Court name
High Court
Case name
Kaap Agri Bedryf Ltd v Hardap Co-operative Ltd
Media neutral citation
[2010] NAHC 130

NO. I 827/2008


In the matter between:





on: 1 March 2010

on: 4 October 2010


[1] This judgment deals with an exception raised
by the defendant, in which the defendant,
, attacks the validity of the
cession upon which the plaintiff based its claim against the

The plaintiff, Kaap
Agri Bedryf Limited, is a public company with limited liability duly
registered in terms of the company Act, Act 61 of 1973, with
registered address and place of business of 65 Voortrekker Road,
Malmesbury, Western Cape, South Africa. The Defendant is Hardap
Co-Operative Limited with registration number 703/98, also a public
company duly registered in terms of the company laws of Namibia, with
registered address and chosen
cidandi et executandi
at main road,
Windhoek at Stampriet Crossing, Namibia.

[2] The Plaintiff
issued summons against the Defendant. In its particulars of claim it
inter alia,
the following:
(I quote the relevant
part for this judgment)

Plaintiff has

2.1 Agri Oranje (Pty) Ltd, a private
company with limited liability, with registration number
1999/023186/07, duly registered in terms of the Company Act, Act 61
of 1973, with registered address at 65 Voortrekker Road, Malmesbury,
Western Cape, South Africa, ceded all debtors including all
securities to WPK Landbou Limited, a private company duly registered
in terms of the company Act, Act 61 of 1973, with registration number
1995/000336/06 with effect from 1 October 2005. A copy of the Cession
is annexed and marked Annexure “KB1”.

2.2 WPK Landbou Limited obtained all
rights, title and interest of Agri Oranje (Pty) Ltd of all the
debtors of Agri Oranje (Pty) Ltd as a result of the said cession.

2.3 WPK Landbou Limited changed its
name to Kaap Agri Bedryf Limited as more full descried in paragraph 1
supra. A copy of the name change is annexed and marked
Annexure “KB2”.”

[3] The above Honourable Court has
jurisdiction to adjudicate the matter in as far as the Defendant’s
chosen domicile is within the Honourable Court’s

[4] The Defendant, duly represented by
Gerhard Van Der Merwe, completed a credit application as well as a 30
days trade facility on 10 August 2000 at Mariental, Namibia, a copy
of the application is annexed and marked Annexure “KB3”.

[5] The credit facility was granted in
the amount of R500 000.00 and the 30 days trade facility on open
account was granted by the Plaintiff’s predecessor on 10 August
2000, subject to the following relevant conditions, as contained in
the Credit application (Annexure “KB3”).

5.1 payment of the balance owing on
the account shall be made on/or before the last business day of the
month following the month in which the statement of account concerned
was issued; See clause 1.

[6] The Plaintiff’s predecessor
and from 1 October 2005, the Plaintiff, sold and delivered goods to
the Defendant from time to time on the open account on the
Defendant’s special instance and request and thus complied with
all its obligations in terms of the credit agreement.

[7] In terms of a certificate of
balance issued by the Plaintiff’s credit manager the Defendant
is indebted to the Plaintiff as the 29 February 2008 in the amount of
R1 014 583.06 (One Million Fourteen Thousand Five Hundred and Eighty
Three Rand and Six Cents). The certificate is annexed and marked
Annexure “KB4”.

[8] The Defendant made various
payments on the open account from time to time, but despite demand,
fails and/or refuses to make payment of the balance outstanding to
the Plaintiff.

[9] The Defendant entered an
appearance to defend the action.

The cession reads as follows:-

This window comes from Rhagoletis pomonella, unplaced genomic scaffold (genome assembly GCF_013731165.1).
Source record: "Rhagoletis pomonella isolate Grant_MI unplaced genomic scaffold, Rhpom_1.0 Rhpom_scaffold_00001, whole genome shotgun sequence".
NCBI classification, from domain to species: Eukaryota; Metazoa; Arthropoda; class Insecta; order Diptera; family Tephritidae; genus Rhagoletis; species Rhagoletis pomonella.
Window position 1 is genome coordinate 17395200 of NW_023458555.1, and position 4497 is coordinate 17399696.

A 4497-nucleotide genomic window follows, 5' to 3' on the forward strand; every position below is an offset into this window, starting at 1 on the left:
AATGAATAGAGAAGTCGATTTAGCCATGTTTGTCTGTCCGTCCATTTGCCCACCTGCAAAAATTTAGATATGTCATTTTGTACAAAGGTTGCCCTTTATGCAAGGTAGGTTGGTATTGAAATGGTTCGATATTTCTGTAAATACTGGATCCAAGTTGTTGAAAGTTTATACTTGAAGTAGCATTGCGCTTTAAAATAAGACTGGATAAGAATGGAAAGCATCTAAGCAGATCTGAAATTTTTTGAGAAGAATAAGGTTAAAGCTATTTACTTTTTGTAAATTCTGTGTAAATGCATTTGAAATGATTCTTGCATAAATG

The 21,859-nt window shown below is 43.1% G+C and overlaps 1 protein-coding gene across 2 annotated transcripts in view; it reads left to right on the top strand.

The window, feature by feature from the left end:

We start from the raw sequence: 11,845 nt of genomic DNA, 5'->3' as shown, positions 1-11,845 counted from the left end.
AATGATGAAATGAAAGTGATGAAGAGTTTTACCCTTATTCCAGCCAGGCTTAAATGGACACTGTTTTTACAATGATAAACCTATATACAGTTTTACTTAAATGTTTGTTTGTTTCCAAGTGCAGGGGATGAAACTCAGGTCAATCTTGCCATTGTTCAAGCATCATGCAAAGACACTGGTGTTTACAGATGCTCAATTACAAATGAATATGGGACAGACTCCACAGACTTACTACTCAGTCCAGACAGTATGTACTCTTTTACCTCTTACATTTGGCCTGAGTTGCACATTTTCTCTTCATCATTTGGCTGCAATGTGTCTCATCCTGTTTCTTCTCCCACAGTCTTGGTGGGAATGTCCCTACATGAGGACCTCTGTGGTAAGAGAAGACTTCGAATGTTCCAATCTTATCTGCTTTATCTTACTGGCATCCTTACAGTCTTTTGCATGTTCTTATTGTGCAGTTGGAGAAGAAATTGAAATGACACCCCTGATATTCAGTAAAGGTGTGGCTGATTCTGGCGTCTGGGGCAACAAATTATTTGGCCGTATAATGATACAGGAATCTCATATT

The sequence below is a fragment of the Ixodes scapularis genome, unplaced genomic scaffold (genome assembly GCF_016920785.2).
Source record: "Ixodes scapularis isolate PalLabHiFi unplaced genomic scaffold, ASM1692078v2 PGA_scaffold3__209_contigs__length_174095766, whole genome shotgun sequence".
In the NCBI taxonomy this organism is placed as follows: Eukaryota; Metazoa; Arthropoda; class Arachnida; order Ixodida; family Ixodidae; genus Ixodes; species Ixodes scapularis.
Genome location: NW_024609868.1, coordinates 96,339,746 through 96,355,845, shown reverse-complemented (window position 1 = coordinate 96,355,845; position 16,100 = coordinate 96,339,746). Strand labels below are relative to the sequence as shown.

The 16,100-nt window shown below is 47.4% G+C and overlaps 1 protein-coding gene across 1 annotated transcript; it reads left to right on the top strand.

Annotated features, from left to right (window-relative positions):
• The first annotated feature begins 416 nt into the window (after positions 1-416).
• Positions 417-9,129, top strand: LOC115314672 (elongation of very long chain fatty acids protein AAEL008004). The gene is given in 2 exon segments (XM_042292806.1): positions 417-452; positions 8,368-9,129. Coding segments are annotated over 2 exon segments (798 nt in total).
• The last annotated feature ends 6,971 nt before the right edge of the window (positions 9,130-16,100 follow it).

of Debtors

  1. Agri Oranje (Eiendoms) Beperk,
    registration number 1999/023186/07 do hereby cede, with effect from
    1 October 2005 any and all debtors (together with underlying
    securities) of the company to WPK Landbou Beperk, registration
    number: 1995/000336/06 (“WPK Landbou”).

  1. All debtors, at face value thereof,
    as at 24:00 on 30 September 2005 are hereby ceded to WPK Landbou.

  1. WPK Landbou accepts such cession”.

Upon receipt of the further
particulars of claim, the Defendant filed an exception to the
particulars of claim.


The grounds upon which the defendant
excepts to the particulars of claim as amplified by the further
particulars are stated as follows:-

  1. GROUND 1

    1. In law, in order to establish a
      valid cession, the cession must contain a iusta causa

    2. The Plaintiff relies on an alleged
      written agreement;

    3. The alleged written agreement, is
      the sole source of the Plaintiff’s course of action;

    4. The parole evidence rule is
      accordingly applicable;

    5. Ex facie the written
      agreement, no iusta causa traditiones exists;

    6. Accordingly, the cession is null and
      void and cannot sustain a cause of action.

  1. GROUND 2

    1. WPK Agriculture Limited’s name
      was change to that of the Plaintiff on 9 September 2005;

    2. Thus, as from 9 September 2005, no
      WPK Agriculture Limited was in existence anymore;

    1. Nevertheless, the cession document
      indicates that the alleged cession agreement between Agri Oranje
      (Eiendoms) Beperk and WPK Landbou Beperk took place on 30 September

    2. As at 30 September 2005, and on
      Plaintiff’s own allegations, WPK Landbou Beperk was not in
      existence, or known, anymore.

[10] When the matter came before me
the Court was asked to adjudicate on the exception only. Mr Heathcote
S.C. appeared on behalf of the Defendant and Mr Janse Van Rensburg
appeared on behalf of the Plaintiff. Both Counsel submitted written
heads of arguments.

Defendant’s submissions:

[11] Mr Heathcote, SC submitted that
the Plaintiff’s claim is based or relied upon the written
cession exhibit “KB1” alone and as a result the parole
evidence rule is applicable. He referred this Court to the matter of
Incledon Welkom (Pty) Ltd v Qwa Qwa Development
Corporation Limited
1990 (4) SA 798(A) in
support of his contention.

[12] Mr Heathcote, SC, further
submitted that exhibit “KB1” does not comply with the
requirement of a (valid) cession. In terms of the law there are two
requirements for a valid cession:

  1. A valid cause or (Justa causa)
    coupled by the (ii) transfer of the right.